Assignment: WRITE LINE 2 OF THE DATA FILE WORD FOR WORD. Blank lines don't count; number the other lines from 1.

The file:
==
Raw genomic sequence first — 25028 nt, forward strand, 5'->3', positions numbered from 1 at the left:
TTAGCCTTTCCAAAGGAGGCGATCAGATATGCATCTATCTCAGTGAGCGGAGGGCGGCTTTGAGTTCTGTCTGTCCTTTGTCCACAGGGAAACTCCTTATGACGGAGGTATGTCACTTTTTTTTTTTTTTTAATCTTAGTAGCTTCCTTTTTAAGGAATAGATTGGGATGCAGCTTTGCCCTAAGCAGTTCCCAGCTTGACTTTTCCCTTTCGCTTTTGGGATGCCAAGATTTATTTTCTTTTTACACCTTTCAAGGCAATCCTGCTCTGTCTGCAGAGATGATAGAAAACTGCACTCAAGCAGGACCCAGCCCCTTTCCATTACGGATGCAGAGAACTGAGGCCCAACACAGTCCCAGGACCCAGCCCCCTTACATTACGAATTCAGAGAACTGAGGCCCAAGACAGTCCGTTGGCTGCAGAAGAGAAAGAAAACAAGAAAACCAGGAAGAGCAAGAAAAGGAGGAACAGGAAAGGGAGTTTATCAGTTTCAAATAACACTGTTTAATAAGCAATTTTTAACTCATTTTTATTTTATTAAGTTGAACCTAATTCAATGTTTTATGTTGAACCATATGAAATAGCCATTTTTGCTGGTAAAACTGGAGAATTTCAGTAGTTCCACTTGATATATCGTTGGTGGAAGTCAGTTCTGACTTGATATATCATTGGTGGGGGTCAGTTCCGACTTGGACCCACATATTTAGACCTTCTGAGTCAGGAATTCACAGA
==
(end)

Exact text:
TTAGCCTTTCCAAAGGAGGCGATCAGATATGCATCTATCTCAGTGAGCGGAGGGCGGCTTTGAGTTCTGTCTGTCCTTTGTCCACAGGGAAACTCCTTATGACGGAGGTATGTCACTTTTTTTTTTTTTTTAATCTTAGTAGCTTCCTTTTTAAGGAATAGATTGGGATGCAGCTTTGCCCTAAGCAGTTCCCAGCTTGACTTTTCCCTTTCGCTTTTGGGATGCCAAGATTTATTTTCTTTTTACACCTTTCAAGGCAATCCTGCTCTGTCTGCAGAGATGATAGAAAACTGCACTCAAGCAGGACCCAGCCCCTTTCCATTACGGATGCAGAGAACTGAGGCCCAACACAGTCCCAGGACCCAGCCCCCTTACATTACGAATTCAGAGAACTGAGGCCCAAGACAGTCCGTTGGCTGCAGAAGAGAAAGAAAACAAGAAAACCAGGAAGAGCAAGAAAAGGAGGAACAGGAAAGGGAGTTTATCAGTTTCAAATAACACTGTTTAATAAGCAATTTTTAACTCATTTTTATTTTATTAAGTTGAACCTAATTCAATGTTTTATGTTGAACCATATGAAATAGCCATTTTTGCTGGTAAAACTGGAGAATTTCAGTAGTTCCACTTGATATATCGTTGGTGGAAGTCAGTTCTGACTTGATATATCATTGGTGGGGGTCAGTTCCGACTTGGACCCACATATTTAGACCTTCTGAGTCAGGAATTCACAGA